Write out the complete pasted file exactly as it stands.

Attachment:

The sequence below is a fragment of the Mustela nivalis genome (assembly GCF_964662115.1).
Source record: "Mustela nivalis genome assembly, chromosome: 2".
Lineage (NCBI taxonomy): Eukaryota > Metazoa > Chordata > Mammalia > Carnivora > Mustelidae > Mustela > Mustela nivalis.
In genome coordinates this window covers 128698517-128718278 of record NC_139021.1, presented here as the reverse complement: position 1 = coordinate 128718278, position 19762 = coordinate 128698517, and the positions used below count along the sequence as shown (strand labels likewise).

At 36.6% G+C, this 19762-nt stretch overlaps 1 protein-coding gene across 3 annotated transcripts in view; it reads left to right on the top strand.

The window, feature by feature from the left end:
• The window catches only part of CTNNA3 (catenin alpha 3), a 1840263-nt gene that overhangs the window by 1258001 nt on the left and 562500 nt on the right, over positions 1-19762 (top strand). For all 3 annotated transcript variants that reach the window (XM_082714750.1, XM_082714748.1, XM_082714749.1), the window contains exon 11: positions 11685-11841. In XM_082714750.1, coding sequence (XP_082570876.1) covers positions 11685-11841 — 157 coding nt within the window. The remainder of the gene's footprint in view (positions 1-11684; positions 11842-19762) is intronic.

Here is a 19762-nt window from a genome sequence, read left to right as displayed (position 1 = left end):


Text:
The sequence below is a fragment of the Mustela nivalis genome (assembly GCF_964662115.1).
Source record: "Mustela nivalis genome assembly, chromosome: 2".
Lineage (NCBI taxonomy): Eukaryota > Metazoa > Chordata > Mammalia > Carnivora > Mustelidae > Mustela > Mustela nivalis.
In genome coordinates this window covers 128698517-128718278 of record NC_139021.1, presented here as the reverse complement: position 1 = coordinate 128718278, position 19762 = coordinate 128698517, and the positions used below count along the sequence as shown (strand labels likewise).

At 36.6% G+C, this 19762-nt stretch overlaps 1 protein-coding gene across 3 annotated transcripts in view; it reads left to right on the top strand.

The window, feature by feature from the left end:
• The window catches only part of CTNNA3 (catenin alpha 3), a 1840263-nt gene that overhangs the window by 1258001 nt on the left and 562500 nt on the right, over positions 1-19762 (top strand). For all 3 annotated transcript variants that reach the window (XM_082714750.1, XM_082714748.1, XM_082714749.1), the window contains exon 11: positions 11685-11841. In XM_082714750.1, coding sequence (XP_082570876.1) covers positions 11685-11841 — 157 coding nt within the window. The remainder of the gene's footprint in view (positions 1-11684; positions 11842-19762) is intronic.

Here is a 19762-nt window from a genome sequence, read left to right as displayed (position 1 = left end):